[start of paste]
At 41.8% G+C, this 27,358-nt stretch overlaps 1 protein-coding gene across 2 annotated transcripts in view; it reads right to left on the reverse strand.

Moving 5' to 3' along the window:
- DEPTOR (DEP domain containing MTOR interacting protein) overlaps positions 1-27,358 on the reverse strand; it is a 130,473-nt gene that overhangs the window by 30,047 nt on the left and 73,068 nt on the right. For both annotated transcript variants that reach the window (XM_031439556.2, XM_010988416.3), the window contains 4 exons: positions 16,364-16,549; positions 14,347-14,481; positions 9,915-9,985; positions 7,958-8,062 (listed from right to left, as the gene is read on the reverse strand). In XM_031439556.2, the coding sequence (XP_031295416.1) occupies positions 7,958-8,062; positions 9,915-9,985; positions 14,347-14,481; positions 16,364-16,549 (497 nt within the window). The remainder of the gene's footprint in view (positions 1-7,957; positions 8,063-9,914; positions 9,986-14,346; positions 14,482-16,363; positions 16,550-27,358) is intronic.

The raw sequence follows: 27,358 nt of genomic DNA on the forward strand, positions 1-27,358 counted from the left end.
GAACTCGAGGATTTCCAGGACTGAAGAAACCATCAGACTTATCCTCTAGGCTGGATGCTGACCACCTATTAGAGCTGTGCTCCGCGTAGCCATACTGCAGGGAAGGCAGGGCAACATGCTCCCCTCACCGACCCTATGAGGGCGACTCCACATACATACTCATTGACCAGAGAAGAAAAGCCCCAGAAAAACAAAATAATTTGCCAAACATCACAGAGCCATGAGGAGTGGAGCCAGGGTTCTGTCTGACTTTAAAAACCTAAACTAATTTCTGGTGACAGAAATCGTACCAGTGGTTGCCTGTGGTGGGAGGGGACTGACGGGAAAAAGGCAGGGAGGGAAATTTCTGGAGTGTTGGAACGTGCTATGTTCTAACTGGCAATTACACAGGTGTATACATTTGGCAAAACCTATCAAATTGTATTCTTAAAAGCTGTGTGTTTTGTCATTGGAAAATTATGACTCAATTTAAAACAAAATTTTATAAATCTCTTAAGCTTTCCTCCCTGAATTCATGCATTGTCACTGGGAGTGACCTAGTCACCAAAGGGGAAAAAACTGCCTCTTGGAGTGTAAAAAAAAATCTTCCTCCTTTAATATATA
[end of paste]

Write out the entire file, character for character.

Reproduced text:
At 41.8% G+C, this 27,358-nt stretch overlaps 1 protein-coding gene across 2 annotated transcripts in view; it reads right to left on the reverse strand.

Moving 5' to 3' along the window:
- DEPTOR (DEP domain containing MTOR interacting protein) overlaps positions 1-27,358 on the reverse strand; it is a 130,473-nt gene that overhangs the window by 30,047 nt on the left and 73,068 nt on the right. For both annotated transcript variants that reach the window (XM_031439556.2, XM_010988416.3), the window contains 4 exons: positions 16,364-16,549; positions 14,347-14,481; positions 9,915-9,985; positions 7,958-8,062 (listed from right to left, as the gene is read on the reverse strand). In XM_031439556.2, the coding sequence (XP_031295416.1) occupies positions 7,958-8,062; positions 9,915-9,985; positions 14,347-14,481; positions 16,364-16,549 (497 nt within the window). The remainder of the gene's footprint in view (positions 1-7,957; positions 8,063-9,914; positions 9,986-14,346; positions 14,482-16,363; positions 16,550-27,358) is intronic.

The raw sequence follows: 27,358 nt of genomic DNA on the forward strand, positions 1-27,358 counted from the left end.
GAACTCGAGGATTTCCAGGACTGAAGAAACCATCAGACTTATCCTCTAGGCTGGATGCTGACCACCTATTAGAGCTGTGCTCCGCGTAGCCATACTGCAGGGAAGGCAGGGCAACATGCTCCCCTCACCGACCCTATGAGGGCGACTCCACATACATACTCATTGACCAGAGAAGAAAAGCCCCAGAAAAACAAAATAATTTGCCAAACATCACAGAGCCATGAGGAGTGGAGCCAGGGTTCTGTCTGACTTTAAAAACCTAAACTAATTTCTGGTGACAGAAATCGTACCAGTGGTTGCCTGTGGTGGGAGGGGACTGACGGGAAAAAGGCAGGGAGGGAAATTTCTGGAGTGTTGGAACGTGCTATGTTCTAACTGGCAATTACACAGGTGTATACATTTGGCAAAACCTATCAAATTGTATTCTTAAAAGCTGTGTGTTTTGTCATTGGAAAATTATGACTCAATTTAAAACAAAATTTTATAAATCTCTTAAGCTTTCCTCCCTGAATTCATGCATTGTCACTGGGAGTGACCTAGTCACCAAAGGGGAAAAAACTGCCTCTTGGAGTGTAAAAAAAAATCTTCCTCCTTTAATATATA